In this post we suggest several ways to inspire your students’ own personal writing, using Times models as “mentor texts,” and advice from our writers on everything from avoiding “zombie nouns” to writing “dangerous” college essays.Tags: Critical Thinking ManagementCreative Writing VideoHow To Write A Successful Research PaperEssays On StyleApa Papers Research PapersNursing Application Letter AustraliaEssay Writing Service EthicsA2 Pe Coursework FootballDangers Of Speeding Essay
Advice From The Times on Writing Well, compiles nine guidelines from many different Times sources on everything from “listening to the voice in your head” to writing with “non-zombie nouns and verbs.”But for one-stop shopping on the personal essay in particular, you might just read “How to Write a Lives Essay,” in which the author asks the magazine’s editors for a “single, succinct piece of advice” for getting an essay published in the long-running column devoted to personal stories.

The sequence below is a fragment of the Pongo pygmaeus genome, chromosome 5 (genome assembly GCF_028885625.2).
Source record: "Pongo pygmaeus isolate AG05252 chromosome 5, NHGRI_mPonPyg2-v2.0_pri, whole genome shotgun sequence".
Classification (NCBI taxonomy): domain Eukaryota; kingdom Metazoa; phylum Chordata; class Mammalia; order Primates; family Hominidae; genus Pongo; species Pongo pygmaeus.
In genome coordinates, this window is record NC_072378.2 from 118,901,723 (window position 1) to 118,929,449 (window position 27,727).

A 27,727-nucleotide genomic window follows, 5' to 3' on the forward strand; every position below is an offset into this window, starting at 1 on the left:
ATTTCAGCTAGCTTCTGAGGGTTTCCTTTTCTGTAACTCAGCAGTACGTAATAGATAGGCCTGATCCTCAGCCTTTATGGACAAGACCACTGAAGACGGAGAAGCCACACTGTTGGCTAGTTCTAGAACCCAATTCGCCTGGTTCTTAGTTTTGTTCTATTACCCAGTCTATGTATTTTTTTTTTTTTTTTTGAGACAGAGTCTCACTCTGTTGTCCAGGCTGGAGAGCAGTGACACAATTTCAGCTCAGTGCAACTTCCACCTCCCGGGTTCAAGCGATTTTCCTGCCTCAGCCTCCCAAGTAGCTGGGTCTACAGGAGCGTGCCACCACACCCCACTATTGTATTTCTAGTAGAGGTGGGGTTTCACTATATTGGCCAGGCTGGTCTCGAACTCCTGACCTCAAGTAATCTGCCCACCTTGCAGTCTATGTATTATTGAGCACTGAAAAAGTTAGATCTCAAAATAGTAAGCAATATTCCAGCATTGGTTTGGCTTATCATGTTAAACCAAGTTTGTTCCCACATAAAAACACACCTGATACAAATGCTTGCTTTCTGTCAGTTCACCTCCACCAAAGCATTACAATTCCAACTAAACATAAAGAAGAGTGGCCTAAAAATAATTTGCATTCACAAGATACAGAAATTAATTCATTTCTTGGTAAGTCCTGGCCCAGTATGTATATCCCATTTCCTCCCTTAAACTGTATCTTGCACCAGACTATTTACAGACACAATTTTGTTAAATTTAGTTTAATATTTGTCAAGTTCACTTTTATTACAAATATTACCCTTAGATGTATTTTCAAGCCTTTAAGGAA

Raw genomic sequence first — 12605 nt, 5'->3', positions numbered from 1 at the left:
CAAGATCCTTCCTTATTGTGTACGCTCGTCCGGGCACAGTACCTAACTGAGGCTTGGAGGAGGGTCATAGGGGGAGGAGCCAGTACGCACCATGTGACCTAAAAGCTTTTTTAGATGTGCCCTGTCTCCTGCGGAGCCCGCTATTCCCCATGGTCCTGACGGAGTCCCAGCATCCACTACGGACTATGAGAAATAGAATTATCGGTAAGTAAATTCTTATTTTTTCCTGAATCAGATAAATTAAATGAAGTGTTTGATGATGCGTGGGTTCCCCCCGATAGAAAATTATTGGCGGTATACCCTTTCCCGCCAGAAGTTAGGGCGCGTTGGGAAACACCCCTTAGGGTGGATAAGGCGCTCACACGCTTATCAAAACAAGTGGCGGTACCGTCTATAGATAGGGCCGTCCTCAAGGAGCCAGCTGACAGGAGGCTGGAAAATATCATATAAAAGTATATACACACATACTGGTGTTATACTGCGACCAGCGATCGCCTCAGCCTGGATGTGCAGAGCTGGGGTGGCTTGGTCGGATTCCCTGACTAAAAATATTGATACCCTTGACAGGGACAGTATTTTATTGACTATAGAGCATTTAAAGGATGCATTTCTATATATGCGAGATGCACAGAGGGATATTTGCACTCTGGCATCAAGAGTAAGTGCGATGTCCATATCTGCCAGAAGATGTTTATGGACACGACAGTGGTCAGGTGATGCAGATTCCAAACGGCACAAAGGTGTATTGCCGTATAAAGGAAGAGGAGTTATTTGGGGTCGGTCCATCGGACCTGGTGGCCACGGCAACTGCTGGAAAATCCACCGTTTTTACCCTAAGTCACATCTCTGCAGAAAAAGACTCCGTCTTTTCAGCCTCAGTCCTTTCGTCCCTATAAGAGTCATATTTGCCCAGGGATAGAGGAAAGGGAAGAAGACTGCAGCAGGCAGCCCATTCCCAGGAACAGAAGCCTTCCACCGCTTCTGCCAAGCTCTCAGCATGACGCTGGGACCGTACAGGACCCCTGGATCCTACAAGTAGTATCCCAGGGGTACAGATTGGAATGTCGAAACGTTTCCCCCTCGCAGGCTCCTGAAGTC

Here are a few of the answers, but read the whole post to see them all:• More action, more details, less rumination. And the old Thom Yorke line: “Don’t get sentimental.
It always ends up drivel.”• Meaning (or humor, or interestingness) is in specific details, not in broad statements.• Write a piece in which something actually happens, even if it’s something small.• Don’t try to fit your whole life into one “Lives.”• Don’t try to tell the whole story.• Do not end with the phrase “I realized that …
”• Tell a small story — an evocative, particular moment.• Better to start from something very simple that you think is interesting (an incident, a person) and expand upon it, rather than starting from a large idea that you then have to fit into an short essay.
Another excellent place to glean ideas is the Op-Ed page, where writers respond to the news of the day with occasional personal essays.
In this one, a classic from 1999, a teenager reacts to the Columbine school shootings — then blamed in part on school cliques that made some feel like outsiders — with an essay headlined, “Yes, I’m in a Clique.”Or read this week’s “How to Vote as an Immigrant and a Citizen,” an Op-Ed by the novelist Imbolo Mbue about what it means to her to vote on November 8 and, for the first time, have “a say in America’s future.”Our lesson plan, Writing Rules!
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